AbstractIn the context of the global decline of coral reef biodiversity and considering the development of live corals marketing, the coral aquaculture is a promising technique to develop in a near future. In Madagascar, community-based aquacultures are alternative to fishing and to wild organisms harvesting. The present study was conducted within the PIC (“Programme Interuniversitaire Ciblé”) ARES-CCD program titled “Development of community-based coastal polyaquaculture in the Southwest and the North of Madagascar”. The main objectives of the study consisted (i) to identify the biodiversity of the most common scleractinians, to evaluate their recruitment potential and to choose the first best candidates for coral farming (ii) to find out the best method of transport for exporting live farmed corals and (iii) to evaluate the potential of coral farming in the villages of the South-West of Madagascar. The scleractinian biodiversity of Madagascar is mainly known from one study performed in the Bay of Toliara (SW of Madagascar) in the seventies. In the present study, we reinvestigated this biodiversity 40 years later and we initiated the implementation of a molecular database based on 18S rDNA fragments as an easy tool for identification of adults and recruits. Results showed lower species diversity compared to the previous studies and to similar sites in the Indian Ocean region. However, most of the well-represented genera were recorded. The appearance of previously unrecorded species suggests that the scleractinian communities are changing instead of only declining. In addition, we obtained 18S rDNA sequence fragments for 20 of the most dominant species. Fifteen groups are distinguishable by pairwise comparison: 13 are monospecific, 1 includes 5 species and the last includes 2 species. Sequence fragment of 13 recruits were also obtained and BLAST searches against the adult genotypic database permitted to increase the resolution of recruit’s identification from the level of family (with the traditional taxonomic key) to the level of species or genus. Identified recruits were Pocillopora sp., Porites profundus, P. rus, Pavona clavus and Lobophyllia corymbosa. We finally discuss about the use of the genetic database. The reproduction period of scleractinians in the SW region was evaluated by a weekly monitoring of the presence of coral larvae (planula) in plankton, by a monthly evaluation of the new settled corals (1 year < Recruits) and a monitoring of the juveniles’ recruitment (1< Juveniles < 2 years). Planula was present in plankton 9 months a year. It was abundant from the beginning of the warm wet season (September to November). The annual recorded density of planula varied from 1.30 planula m-3 to 16.17 planula m-3 depending on the studied stations, with a peak larval density in November and December suggesting that most of corals release their fertilized eggs few days or weeks before November/December. Compared to other regions, the recruitment rate observed in the SW of Madagascar was high (100 to > 1000 recruits m-2 year-1). It also varied from seasons and peaks of recruitment was observed between October and December. We observed a huge difference of recruit records and juvenile records between the stations. Results of juveniles monitoring revealed high rates (> 10 juveniles m-2) compared to other regions and to the threshold, but it revealed high mortality of the recruits. The coral species Acropora nasuta and Seriatopora caliendrum were used to experiment community-based coral aquaculture in Madagascar. Suitable rearing techniques were experienced. Survival and growth rate of the coral nubbins were monitored during wet, warm and dry, cold seasons. Coral nubbins were reared at a depth of 1m, with a temperature of 26.31±2.07°C, a salinity of 32.67±1.19 psu, and a sedimentation rate of 0.55±0.28 mg cm-2 d-1. Coral nubbins reared during the wet, warm season showed a final survival rate of 67±6% and 57±4% respectively for A. nasuta and S. caliendrum, while in the dry, cold season, the survival rates were respectively of 85±7% and 69±1%. A. nasuta had a significantly higher survival rate than S. caliendrum during both seasons. During the wet, warm season, growth rates were respectively 0.46±0.16%d-1 and 0.54±0.16%d-1 for A. nasuta and S. caliendrum. In the dry, cold season, A. nasuta had 0.63±0.18%d-1 of growth rate, while S. caliendrum grew 0.65±0.15%d-1. Significant difference was observed between both species during the wet, warm season, but not during the dry, cold season. Furthermore, both species grew faster during the dry, cold season. These results are in the range of reference values for corals. Transporting live coral nubbins is one of the most important constraints in coral economy. Nowadays, they must be transported by air, and preferably in less than 20h using concentrated oxygen, if not, post-transportation coral mortality drastically increases. In order to better understand the effect of the transportation conditioning the physiology of the nubbins and their mortality after transportation, we performed series of transportation simulations on Seriatopora hystrix and tested different volumes of water (including dry method, 125 ml, 190 ml and 325 ml), different oxygen concentrations in the gas phase of the container (21%, 40% and 85%) and enlightened transportation box (with 24 LED Handy Lamp which provided light irradiance of >100 μmol.m-2.s-1 in the box during the first 12h). Nubbins continued to grow during transportation and pumped calcium carbonates, which rapidly reduced the alkalinity of the water and therefore the pH. Dissolved oxygen was also rapidly reduced. The concentration of inorganic nitrogen, particularly the ammonium ions increased after 24h and abruptly reached maximum and lethal values at 48h. The dry method was inappropriate for small coral nubbins rather than wet methods. In less than 48h, the higher the water volume was, the better the nubbin grow after transportation. Yet, in less than 48h, the higher the oxygen concentration was, the better the nubbin grew after transportation. Beyond 48h, in all cases, the water conditions became abruptly critical for the nubbins and can induce their death. To determine economical feasibility, the coral market was investigated and the yields were also calculated using the technical, biological and social parameters of the production. Then, the appropriate business model and appropriate clients were determined. The activity is profitable from less than 76 coral nubbins sold per month. Profit can already be perceivable from the second year and a total of more than EUR 27,000 is earned after 5 years of developing project, for an initial investment of EUR 1,978. Marine animals retailer companies and biodiversity conservation NGOs are the appropriate clients and partners for coralliculture farming in Madagascar. The findings of the present study proved that community-based coral aquaculture is technically and biologically feasible using very low coast materials and spending negligible working time for the community compared to fishing and practicing other types of aquaculture like sea cucumber or algae farming. Also, the economical evaluation of a coral farming project also proved that it could be fully profitable at a small-scale production, notably a community scale. Thereby, it could be an alternative source of revenue to the fishermen communities and contribute to reduce the fishing pressures to the coral reefs. But the integration of the coral farming within existing and well- established community-based polyaquaculture is suggested to ensure its viability.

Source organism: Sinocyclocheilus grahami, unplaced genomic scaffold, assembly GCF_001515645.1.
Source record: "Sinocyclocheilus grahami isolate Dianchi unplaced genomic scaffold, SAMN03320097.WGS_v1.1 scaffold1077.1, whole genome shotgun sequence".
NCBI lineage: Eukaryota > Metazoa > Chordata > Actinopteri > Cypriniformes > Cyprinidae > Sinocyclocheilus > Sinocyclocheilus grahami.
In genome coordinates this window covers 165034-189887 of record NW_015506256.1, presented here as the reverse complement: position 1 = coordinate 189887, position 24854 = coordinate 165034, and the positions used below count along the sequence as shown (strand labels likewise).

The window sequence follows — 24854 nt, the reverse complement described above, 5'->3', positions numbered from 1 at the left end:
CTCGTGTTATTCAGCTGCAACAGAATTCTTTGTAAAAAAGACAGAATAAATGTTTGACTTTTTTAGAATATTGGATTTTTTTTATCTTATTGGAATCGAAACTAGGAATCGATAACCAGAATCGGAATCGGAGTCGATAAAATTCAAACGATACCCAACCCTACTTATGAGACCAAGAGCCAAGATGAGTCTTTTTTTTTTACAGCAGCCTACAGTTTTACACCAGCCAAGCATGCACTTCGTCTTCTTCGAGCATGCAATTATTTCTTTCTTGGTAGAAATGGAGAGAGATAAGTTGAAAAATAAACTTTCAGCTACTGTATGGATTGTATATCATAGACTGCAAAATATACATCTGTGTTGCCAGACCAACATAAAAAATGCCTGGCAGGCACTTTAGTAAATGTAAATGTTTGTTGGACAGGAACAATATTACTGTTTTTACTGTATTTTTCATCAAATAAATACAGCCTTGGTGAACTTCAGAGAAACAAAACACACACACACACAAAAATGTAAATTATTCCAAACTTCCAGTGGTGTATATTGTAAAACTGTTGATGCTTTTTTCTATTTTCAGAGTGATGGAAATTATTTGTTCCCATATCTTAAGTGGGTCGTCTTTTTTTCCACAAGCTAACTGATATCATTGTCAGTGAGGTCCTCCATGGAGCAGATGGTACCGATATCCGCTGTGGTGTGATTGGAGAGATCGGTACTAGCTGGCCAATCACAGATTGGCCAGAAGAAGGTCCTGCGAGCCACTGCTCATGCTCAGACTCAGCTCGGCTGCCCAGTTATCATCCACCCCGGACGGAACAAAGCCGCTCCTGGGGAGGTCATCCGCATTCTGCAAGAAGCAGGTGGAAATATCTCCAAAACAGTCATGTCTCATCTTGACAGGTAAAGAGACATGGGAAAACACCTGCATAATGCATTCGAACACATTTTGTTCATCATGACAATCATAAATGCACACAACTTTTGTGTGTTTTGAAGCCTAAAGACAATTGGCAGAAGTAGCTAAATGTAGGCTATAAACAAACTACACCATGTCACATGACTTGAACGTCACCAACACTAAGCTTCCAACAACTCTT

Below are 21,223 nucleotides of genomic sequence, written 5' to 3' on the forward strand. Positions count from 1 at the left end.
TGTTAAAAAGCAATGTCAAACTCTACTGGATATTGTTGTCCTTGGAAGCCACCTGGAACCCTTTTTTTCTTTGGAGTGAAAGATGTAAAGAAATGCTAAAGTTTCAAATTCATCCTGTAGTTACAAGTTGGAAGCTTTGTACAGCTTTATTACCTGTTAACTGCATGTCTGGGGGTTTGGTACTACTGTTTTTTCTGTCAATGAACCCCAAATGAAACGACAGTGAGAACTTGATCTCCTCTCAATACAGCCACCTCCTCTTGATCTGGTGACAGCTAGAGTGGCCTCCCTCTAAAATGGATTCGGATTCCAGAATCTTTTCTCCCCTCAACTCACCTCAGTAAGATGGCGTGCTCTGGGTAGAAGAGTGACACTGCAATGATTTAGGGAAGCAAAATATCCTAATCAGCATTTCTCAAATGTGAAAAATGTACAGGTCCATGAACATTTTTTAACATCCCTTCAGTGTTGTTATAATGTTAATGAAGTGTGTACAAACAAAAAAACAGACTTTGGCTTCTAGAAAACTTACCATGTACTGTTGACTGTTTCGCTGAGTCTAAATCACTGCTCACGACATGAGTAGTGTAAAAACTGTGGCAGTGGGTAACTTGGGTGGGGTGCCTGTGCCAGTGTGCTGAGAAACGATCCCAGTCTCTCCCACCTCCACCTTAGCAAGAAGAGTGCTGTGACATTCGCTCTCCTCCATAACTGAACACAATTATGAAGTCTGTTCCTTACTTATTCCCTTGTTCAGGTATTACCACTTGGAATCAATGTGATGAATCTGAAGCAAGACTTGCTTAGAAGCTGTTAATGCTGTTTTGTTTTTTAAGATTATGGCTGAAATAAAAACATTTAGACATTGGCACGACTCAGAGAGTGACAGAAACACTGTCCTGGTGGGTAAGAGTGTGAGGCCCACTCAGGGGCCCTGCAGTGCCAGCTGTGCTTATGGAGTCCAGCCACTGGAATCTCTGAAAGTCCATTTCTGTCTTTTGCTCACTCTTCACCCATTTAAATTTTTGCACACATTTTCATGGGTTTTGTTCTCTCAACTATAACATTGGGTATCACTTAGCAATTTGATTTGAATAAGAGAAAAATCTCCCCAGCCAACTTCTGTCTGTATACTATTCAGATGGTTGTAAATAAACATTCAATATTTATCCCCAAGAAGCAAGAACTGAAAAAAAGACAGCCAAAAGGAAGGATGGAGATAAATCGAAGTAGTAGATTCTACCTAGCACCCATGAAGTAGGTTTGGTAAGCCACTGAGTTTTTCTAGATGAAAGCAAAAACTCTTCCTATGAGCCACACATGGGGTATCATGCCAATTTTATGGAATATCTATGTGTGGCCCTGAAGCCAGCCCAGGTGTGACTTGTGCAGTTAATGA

Publisher or UniversityUniversité de Mons